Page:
Too Big to Jail

( – promoted by buhdydharma )

The current global economic crisis has taken us into an extraordinary new realm of irresponsibility. It is being depicted as a man-made calamity so vast and complex that nobody can be held accountable for it. This makes sense only to those who are afraid of being held accountable. As James Howard Kunstler puts it in his current blog post:

In the typhoon of commentary that’s blown around the world a step behind the financial tsunami that’s wrecking everything, two little words have been curiously absent: “fraud” and “swindle.”

The usual suspects in the authoritarian, “conservative,” and libertarian precincts of the blogosphere are united in proclaiming that this global meltdown, which may end up costing taxpayers trillions of dollars, is one big accident, in which no punishable acts have been committed. The reason for this strange claim of global amnesty is that that the most powerful players in government and business committed so many potentially punishable breaches of trust that nothing less than a wholesale turnover of the world’s leadership elites is called for. Because the commentariat works for these elites, they have declared that the guilty parties are effectively too big to jail. Here is a summary of the sophistries that are being deployed.

1. No individual/company/government is fully responsible.

2. The global financial system is too complicated for a cause to be found.

3. All political parties were implicated.

4. Everyone was doing it.

5. Nobody could have predicted the magnitude of the disaster.

6. Punishing people will not do any good.

These claims echo back and forth to drown out the rising buzz of anger from ordinary people who will be paying taxes and tightening their belts for years to pay off bad bets made on Wall Street to rack up big bonuses. None of these excuses holds up under close examination. It is of great importance to assess blame and punish malefactors in this disaster because that is the only way we can prevent it from recurring.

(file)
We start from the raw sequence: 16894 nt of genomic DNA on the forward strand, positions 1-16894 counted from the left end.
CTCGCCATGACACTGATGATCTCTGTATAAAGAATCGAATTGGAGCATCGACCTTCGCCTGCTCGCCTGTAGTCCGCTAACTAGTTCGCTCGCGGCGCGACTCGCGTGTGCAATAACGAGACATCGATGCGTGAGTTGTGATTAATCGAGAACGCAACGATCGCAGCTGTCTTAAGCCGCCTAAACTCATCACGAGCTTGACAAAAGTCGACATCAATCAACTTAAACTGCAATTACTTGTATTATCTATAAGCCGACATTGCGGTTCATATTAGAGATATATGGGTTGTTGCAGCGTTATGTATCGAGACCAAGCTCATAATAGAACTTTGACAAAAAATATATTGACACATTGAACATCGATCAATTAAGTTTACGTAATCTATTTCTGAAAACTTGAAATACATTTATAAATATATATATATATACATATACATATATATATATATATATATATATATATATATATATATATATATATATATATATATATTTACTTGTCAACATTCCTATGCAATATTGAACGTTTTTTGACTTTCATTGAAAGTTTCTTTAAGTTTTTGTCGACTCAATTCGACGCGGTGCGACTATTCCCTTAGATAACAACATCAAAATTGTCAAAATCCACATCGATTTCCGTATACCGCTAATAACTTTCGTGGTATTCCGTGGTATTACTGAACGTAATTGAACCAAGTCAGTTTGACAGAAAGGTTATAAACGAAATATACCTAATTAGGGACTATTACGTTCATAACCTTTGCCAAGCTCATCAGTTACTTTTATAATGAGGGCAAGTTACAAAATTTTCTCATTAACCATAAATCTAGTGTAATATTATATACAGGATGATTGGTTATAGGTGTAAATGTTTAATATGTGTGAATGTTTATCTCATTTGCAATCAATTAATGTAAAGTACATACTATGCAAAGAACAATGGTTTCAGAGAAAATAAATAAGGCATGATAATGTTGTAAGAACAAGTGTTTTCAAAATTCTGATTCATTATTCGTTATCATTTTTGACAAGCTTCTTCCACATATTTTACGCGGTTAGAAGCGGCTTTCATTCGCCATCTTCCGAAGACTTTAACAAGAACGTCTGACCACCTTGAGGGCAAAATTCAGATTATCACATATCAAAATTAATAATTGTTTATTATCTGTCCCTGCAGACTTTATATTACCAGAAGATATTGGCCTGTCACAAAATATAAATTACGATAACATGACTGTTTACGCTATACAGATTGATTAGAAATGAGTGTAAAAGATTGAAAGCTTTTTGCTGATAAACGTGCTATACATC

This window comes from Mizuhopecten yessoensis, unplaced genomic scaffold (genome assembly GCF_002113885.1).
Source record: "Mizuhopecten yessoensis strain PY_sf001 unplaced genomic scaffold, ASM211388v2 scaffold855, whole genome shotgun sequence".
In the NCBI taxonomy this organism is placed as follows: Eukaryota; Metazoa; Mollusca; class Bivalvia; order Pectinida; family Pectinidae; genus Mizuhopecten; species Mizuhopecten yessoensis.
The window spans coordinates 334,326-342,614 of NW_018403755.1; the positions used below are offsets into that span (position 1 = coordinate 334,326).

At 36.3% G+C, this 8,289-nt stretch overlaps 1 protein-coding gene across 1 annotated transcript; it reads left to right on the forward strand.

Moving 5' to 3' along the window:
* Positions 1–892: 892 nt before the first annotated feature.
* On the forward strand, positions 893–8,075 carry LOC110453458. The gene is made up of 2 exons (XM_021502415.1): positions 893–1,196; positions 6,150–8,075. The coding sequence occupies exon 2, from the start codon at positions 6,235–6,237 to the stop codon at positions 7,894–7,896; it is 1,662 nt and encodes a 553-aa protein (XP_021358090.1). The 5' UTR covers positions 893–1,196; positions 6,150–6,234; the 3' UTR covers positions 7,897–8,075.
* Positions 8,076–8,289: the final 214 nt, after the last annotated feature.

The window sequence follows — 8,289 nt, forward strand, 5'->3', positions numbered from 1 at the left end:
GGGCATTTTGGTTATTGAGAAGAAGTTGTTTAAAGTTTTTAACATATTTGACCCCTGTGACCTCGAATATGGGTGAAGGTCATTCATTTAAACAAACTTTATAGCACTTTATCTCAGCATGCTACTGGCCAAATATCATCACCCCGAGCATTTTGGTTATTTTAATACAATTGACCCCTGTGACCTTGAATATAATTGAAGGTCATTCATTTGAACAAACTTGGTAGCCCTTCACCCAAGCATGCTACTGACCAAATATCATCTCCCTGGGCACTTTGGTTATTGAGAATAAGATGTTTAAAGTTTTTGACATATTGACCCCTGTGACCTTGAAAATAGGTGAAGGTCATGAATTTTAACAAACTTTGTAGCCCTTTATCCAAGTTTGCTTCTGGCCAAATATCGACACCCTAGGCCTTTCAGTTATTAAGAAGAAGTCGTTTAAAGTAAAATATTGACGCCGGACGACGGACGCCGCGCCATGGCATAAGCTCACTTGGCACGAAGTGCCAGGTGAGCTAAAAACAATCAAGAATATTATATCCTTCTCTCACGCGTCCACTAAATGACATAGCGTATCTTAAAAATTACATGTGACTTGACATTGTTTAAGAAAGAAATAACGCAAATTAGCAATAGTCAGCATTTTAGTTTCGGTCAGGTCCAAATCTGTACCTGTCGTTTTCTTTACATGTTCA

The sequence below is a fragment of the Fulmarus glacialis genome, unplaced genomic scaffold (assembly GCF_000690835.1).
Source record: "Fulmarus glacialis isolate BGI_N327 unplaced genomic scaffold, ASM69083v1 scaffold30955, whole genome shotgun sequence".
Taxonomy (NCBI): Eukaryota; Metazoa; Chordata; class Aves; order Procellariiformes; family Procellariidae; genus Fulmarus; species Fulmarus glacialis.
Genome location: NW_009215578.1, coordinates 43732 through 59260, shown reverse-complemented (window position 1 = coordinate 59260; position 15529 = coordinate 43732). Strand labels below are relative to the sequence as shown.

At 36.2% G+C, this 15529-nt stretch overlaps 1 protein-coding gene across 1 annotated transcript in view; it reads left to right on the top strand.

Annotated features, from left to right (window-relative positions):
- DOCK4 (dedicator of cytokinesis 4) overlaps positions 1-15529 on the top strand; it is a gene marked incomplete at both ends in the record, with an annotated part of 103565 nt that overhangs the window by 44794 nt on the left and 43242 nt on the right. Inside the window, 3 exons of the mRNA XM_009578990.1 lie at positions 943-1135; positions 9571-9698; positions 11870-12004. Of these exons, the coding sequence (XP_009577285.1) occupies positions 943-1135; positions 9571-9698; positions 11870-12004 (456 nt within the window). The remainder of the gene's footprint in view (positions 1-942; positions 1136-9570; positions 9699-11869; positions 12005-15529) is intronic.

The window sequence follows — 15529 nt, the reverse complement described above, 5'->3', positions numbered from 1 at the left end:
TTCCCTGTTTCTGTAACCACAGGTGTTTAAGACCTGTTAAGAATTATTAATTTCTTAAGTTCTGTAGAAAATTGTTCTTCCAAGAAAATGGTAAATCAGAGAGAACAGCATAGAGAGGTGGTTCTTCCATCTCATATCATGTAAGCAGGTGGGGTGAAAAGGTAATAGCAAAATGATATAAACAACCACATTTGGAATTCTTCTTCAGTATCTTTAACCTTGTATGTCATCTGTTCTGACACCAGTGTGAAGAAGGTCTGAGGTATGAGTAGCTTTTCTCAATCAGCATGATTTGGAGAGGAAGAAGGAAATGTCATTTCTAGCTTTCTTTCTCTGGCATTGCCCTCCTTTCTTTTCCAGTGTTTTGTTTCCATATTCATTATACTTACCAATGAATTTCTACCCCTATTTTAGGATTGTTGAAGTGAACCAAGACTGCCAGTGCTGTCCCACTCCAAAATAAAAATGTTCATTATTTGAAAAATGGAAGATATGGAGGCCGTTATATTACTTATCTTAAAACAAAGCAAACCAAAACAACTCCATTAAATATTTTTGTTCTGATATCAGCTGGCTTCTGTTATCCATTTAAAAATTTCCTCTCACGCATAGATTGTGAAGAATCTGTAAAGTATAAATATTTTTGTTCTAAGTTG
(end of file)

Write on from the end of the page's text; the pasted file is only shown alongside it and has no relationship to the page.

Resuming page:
We can re-regulate all we wish, but until potential malefactors know that they will be punished for misrepresenting the value of investments, this will happen all over again. The taxpayers of the world are entitled to extensive investigations, trials, and punishment of the grifters who blew up our financial system in an orgy of greed. No criminal is too big to be jailed. At a minimum, anyone who was materially involved in this mess should be stripped of any financial management responsibilities.

Beyond the issue of official punishment of the guilty parties in the financial meltdown, society must take a much more stringent attitude toward the valuation of honesty in leadership. People who have a record of making false statements should be barred from leadership positions of all kinds. There is no room for “spin” in a fast-moving, tightly-coupled, global economy dependent on accurate information.

Until truth and transparency are elevated above spin and deceit, we will never see the end of predatory financial booms and brutal busts. We owe our children more than a comfortable lifestyle; we owe them the truth.


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    • OPOL on October 31, 2008 at 03:26

    and then some.

  1. …to hang all the people who should be punished for this crime.

    Too big to jail? Please! Let all the pot smokers out and there’s plenty of room. Don’t believe a meme started by the very people whose asses should be sitting in the defendants chair.

    I have stated before that the RICO laws (racketeering) should be used, just as the DEA uses them now, to seize the assets of anyone involved in this- company management, politicians, etc. White collar crime can no longer be treated with leniency, especially at this level of venal corruption.

  2. . . . and I believe they do, then I don’t see why swindling and robbing millions of victims should be treated any less severely.  The number of victims should count for something in the sentencing.

  3. “I didn’t do it.”

    • dkmich on October 31, 2008 at 10:00

    Rules and law enforcement are for the great unwashed.  The ruling elite have only what money can buy. Given the fact that Obama is talking Rahm for COS, I think change means clean socks.  

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